Over the weekend, Joe and I stopped at a quaint village in northeast Ohio called Zoar. This town was started in the early 1800’s by German separatists who came to Ohio to escape religious persecution in their home country. The name Zoar literally means “a refuge” and references the name of the city Lot escaped to in Biblical accounts.
In Zoar in the 1800’s, the dairy cows were considered to be “spoiled” by the milk maids who tended them. They were treated with the utmost care and all one hundred were given names. Outsiders said that the Zoar residents treated the cows so well that they even taught them to read. This joke resulted because, at the end of the day when the cows were brought back to the barn from sun filled days in the pasture, each cow would go to the stall that had their name above it. Surely, the cows must have been able to read their name to find their stall!
The people of Zoar believed that the better the cows were treated, the better their milk. Happy cows produced delicious milk and cheese and butter.
I was thinking about this not only in the context of factory farms, which are the complete antithesis of how Zoar residents treated their animals, but also in the context of several things that happened over the past few days and weeks with animals being tossed from cars.
Who could throw a living creature out of a moving vehicle?
The first “throw away” animal was Fruit Bat, a 2-year-old chihuahua, who was found lying in the middle of a busy road, unable to move. The little dog was taken to Noah’s Ark by a good samaritan from Colony Cats. They estimated that the poor dog had been lying on the road for around twelve hours before someone decided to stop and help her. This sweet girl had a fractured foot and could not walk at first, but is now getting around in a cast. Despite all that she has been through, she still loves people and is happy and friendly.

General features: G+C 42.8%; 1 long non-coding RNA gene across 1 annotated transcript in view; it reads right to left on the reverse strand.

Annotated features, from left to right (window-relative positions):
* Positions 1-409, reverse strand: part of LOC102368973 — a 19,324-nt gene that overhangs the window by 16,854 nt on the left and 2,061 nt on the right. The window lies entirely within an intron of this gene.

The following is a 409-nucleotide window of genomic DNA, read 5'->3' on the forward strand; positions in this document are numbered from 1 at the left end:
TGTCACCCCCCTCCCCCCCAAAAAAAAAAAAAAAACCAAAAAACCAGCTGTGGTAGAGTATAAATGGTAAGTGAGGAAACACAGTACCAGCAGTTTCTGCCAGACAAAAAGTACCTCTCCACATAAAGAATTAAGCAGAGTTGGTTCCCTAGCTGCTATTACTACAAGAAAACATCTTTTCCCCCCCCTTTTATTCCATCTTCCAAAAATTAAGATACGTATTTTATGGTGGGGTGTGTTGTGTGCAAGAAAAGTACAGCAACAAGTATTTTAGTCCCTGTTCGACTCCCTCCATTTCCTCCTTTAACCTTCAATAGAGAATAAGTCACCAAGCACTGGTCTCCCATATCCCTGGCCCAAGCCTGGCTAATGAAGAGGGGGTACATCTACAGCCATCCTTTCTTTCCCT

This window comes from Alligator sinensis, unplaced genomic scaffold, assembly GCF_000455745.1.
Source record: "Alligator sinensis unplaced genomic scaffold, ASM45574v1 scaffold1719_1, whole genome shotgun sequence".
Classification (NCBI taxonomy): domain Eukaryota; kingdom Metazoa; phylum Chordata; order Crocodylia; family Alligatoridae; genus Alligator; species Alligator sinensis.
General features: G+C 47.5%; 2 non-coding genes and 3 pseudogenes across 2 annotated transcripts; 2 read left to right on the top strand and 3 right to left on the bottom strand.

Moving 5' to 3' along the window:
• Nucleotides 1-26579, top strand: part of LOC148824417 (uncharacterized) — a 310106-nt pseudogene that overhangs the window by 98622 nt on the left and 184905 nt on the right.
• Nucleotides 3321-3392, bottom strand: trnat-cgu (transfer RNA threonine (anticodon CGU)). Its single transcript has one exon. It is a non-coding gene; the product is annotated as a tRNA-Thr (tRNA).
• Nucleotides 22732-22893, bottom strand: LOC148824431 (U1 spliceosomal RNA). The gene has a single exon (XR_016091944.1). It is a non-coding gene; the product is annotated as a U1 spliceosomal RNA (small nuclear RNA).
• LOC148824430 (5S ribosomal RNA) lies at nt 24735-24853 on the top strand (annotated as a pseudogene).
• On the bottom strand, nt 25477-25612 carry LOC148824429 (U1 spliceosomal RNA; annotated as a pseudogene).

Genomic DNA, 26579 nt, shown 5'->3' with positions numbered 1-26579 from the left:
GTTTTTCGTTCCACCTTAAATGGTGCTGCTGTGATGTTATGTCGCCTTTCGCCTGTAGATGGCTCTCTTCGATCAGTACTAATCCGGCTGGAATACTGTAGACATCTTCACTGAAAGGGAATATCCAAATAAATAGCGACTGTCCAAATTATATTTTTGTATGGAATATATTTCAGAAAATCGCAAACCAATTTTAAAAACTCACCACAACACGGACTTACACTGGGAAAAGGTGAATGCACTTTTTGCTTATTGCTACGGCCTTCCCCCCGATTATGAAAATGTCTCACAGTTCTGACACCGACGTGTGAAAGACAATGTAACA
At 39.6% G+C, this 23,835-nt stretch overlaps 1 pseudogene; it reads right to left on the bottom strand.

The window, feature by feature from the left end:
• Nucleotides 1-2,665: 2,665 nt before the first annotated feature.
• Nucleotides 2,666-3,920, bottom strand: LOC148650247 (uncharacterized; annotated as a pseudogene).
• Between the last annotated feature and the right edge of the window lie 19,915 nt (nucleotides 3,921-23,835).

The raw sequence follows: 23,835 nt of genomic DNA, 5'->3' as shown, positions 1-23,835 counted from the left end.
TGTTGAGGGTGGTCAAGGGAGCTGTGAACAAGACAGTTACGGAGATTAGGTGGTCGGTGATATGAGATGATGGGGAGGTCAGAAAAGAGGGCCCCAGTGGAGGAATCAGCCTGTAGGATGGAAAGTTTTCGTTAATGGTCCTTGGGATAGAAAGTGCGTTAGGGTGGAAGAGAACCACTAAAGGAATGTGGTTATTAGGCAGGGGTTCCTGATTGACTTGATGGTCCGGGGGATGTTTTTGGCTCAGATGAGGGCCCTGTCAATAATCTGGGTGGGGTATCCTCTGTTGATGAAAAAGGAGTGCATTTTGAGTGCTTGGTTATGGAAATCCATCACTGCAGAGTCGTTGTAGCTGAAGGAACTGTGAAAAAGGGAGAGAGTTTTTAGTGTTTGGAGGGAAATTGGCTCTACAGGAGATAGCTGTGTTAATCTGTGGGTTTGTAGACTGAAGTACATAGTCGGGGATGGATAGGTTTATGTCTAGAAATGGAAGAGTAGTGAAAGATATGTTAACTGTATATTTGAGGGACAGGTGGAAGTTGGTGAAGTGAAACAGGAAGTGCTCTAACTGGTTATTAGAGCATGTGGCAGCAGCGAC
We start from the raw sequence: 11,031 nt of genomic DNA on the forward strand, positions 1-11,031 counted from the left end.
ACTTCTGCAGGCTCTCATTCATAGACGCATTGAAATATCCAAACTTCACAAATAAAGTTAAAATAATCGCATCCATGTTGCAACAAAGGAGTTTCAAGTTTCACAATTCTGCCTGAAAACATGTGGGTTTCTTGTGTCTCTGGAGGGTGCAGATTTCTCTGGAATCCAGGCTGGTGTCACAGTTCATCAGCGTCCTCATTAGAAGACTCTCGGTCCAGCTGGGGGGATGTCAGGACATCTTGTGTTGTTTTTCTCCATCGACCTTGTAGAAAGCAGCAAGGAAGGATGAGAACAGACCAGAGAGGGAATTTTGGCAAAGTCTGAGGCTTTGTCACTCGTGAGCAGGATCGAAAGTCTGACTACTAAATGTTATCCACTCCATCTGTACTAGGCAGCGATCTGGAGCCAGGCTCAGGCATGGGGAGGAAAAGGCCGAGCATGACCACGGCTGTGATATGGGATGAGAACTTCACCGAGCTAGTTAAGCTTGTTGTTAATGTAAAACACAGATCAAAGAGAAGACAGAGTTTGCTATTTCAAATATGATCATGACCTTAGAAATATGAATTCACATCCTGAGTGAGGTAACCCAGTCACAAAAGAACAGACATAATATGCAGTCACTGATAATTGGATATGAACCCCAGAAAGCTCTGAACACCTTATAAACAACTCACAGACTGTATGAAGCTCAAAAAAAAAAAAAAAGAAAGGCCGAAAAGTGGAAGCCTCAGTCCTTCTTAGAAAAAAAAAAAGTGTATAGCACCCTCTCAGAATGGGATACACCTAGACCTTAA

The second set of “toss aways” were two kittens, Stephanie and Hamilton, who were found along Hamilton Road. One of our volunteers, Kristin, was alerted when the branch manager of the bank she works with discovered the kittens. Workers at the bank are required to pick up trash off the property twice a day. While they were scooping up cigarette butts and other litter, they came across these two kittens, who are only 4-6 weeks old.
Just a few moments ago, Kristin was called because a van slowed down and dumped another kitten in the same location.
I am reminded of a t-shirt my dad wears. It shows a mother cat and kittens and says, “Don’t Litter. Spay and Neuter.” In this case, a litter of kittens was treated like actual litter.
And this is what got me to thinking about Gandhi’s quote and the folks at Zoar in the first place. What kind of world do we live in when living creatures are thrown on to roads like unwanted trash? I can only hope that rescuers and animal lovers are creating a refuge, a “Zoar,” for these babies and changing the world so that one day, these types of things will no longer occur.